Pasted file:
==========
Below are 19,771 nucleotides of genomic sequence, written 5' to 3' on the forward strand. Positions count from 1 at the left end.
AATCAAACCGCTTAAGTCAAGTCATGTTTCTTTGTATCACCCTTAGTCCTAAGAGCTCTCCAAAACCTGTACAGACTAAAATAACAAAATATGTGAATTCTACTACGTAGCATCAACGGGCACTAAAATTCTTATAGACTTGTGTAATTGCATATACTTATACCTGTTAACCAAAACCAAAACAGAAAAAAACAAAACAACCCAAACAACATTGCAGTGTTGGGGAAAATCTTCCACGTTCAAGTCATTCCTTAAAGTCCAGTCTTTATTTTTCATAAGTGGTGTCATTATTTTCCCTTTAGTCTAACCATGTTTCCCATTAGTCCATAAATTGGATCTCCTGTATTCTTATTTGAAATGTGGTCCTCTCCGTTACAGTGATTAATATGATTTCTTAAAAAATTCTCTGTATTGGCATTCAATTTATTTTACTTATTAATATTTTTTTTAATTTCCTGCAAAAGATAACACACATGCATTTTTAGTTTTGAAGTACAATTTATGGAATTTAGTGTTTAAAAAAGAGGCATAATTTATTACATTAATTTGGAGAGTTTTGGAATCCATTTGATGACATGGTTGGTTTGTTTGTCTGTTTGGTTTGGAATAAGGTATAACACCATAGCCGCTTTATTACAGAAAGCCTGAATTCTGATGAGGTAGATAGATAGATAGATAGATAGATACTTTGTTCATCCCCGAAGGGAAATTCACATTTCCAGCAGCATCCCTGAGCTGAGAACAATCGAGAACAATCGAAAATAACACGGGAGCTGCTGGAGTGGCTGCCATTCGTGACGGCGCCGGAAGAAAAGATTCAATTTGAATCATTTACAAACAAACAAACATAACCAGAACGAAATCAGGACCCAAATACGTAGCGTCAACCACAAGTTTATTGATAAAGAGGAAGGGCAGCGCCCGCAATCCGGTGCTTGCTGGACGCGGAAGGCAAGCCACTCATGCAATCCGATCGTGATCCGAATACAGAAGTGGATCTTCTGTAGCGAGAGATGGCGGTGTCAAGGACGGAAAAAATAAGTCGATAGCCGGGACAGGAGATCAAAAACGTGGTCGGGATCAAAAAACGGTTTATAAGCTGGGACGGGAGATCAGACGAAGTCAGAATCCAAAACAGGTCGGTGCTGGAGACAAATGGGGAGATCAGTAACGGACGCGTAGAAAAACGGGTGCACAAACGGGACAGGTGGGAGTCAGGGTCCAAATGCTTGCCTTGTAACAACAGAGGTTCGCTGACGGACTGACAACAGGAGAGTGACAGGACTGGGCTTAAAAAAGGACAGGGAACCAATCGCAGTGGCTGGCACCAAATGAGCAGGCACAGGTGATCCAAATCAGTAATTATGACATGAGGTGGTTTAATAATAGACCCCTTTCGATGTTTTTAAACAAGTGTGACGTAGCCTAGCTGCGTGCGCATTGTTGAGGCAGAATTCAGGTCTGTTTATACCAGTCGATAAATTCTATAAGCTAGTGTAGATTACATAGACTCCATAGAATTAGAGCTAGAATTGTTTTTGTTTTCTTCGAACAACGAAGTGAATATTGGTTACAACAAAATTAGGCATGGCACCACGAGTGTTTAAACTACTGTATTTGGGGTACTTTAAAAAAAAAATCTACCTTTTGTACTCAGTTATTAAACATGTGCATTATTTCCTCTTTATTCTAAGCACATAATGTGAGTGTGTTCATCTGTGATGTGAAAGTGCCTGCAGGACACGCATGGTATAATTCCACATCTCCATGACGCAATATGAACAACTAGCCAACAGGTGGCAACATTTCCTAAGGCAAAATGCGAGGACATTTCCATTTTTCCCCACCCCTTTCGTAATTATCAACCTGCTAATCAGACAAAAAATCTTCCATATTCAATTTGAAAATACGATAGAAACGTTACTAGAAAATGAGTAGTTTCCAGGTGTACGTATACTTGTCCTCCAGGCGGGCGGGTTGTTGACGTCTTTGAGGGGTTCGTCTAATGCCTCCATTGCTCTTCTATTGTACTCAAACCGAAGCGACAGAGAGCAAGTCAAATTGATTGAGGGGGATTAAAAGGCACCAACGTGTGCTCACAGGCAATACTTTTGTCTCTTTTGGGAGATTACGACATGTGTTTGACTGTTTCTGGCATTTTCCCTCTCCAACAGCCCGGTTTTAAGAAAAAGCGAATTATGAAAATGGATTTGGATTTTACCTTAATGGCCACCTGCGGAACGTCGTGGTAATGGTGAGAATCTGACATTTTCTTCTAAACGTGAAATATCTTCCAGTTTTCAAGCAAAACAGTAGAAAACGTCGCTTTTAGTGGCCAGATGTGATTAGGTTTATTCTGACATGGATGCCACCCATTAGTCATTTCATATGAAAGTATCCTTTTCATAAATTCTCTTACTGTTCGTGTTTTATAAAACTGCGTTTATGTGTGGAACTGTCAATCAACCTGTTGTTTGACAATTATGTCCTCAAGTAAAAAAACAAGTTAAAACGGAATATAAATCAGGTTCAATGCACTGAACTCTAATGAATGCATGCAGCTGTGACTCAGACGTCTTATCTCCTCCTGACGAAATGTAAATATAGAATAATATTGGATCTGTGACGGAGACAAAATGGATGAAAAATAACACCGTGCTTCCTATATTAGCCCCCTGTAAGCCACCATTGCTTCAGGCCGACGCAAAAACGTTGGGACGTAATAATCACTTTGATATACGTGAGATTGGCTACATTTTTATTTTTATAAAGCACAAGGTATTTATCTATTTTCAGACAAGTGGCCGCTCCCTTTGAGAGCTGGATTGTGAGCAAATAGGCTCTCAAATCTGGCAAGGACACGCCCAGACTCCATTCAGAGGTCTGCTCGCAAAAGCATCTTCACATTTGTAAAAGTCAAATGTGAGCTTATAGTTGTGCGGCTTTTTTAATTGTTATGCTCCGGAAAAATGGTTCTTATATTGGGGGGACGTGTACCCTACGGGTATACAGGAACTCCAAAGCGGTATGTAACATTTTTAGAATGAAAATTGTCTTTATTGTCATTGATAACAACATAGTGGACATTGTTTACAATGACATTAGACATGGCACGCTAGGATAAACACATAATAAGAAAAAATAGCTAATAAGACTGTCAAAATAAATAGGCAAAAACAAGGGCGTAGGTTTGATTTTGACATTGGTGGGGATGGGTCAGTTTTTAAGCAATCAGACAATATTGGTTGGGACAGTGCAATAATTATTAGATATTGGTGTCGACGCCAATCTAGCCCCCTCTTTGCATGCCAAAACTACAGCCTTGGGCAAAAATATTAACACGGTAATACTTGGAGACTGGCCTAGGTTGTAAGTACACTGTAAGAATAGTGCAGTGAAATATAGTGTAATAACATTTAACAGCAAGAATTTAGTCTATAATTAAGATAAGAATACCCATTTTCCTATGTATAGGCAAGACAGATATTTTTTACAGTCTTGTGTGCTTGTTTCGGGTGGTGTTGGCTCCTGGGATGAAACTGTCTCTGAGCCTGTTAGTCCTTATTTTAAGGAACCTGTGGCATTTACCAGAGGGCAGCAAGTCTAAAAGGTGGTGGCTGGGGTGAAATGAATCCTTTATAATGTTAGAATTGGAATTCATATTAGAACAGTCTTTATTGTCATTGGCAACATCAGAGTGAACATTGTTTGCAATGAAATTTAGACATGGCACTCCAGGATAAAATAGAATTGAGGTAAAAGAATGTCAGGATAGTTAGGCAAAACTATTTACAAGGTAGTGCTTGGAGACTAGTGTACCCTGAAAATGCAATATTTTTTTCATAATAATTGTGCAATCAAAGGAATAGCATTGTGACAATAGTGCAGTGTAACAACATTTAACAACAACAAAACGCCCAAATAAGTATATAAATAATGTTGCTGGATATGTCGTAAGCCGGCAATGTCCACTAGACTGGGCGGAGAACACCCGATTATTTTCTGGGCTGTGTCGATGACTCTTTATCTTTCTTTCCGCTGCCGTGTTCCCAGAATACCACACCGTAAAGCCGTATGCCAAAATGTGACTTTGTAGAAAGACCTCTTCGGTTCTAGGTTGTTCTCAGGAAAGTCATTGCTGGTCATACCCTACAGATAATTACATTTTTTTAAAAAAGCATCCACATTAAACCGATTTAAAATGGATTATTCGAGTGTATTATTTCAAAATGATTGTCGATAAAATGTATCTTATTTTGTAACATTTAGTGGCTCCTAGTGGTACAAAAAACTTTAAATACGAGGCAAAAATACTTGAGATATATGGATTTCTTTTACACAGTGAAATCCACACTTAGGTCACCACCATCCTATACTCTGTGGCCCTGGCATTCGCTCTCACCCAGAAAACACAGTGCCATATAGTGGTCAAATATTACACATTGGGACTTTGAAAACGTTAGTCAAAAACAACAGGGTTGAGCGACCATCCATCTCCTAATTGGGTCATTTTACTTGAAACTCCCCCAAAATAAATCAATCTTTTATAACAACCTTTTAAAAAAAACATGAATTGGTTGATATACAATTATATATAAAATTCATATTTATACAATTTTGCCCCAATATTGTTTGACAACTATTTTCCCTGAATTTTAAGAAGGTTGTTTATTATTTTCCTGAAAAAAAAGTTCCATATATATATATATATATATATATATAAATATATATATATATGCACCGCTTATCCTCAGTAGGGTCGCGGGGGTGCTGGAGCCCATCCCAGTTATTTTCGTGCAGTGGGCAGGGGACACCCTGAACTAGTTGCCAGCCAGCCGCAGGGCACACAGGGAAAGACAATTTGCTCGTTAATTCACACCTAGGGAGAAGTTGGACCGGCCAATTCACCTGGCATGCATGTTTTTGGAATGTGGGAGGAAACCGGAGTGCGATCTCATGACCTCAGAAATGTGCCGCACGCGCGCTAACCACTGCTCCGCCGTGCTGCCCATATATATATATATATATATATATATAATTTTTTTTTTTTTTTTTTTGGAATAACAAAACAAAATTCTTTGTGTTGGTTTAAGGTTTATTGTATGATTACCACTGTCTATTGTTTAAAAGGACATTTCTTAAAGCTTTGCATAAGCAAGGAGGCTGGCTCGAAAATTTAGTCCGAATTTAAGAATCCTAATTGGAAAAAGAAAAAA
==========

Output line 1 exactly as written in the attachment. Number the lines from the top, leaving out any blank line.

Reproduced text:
Below are 19,771 nucleotides of genomic sequence, written 5' to 3' on the forward strand. Positions count from 1 at the left end.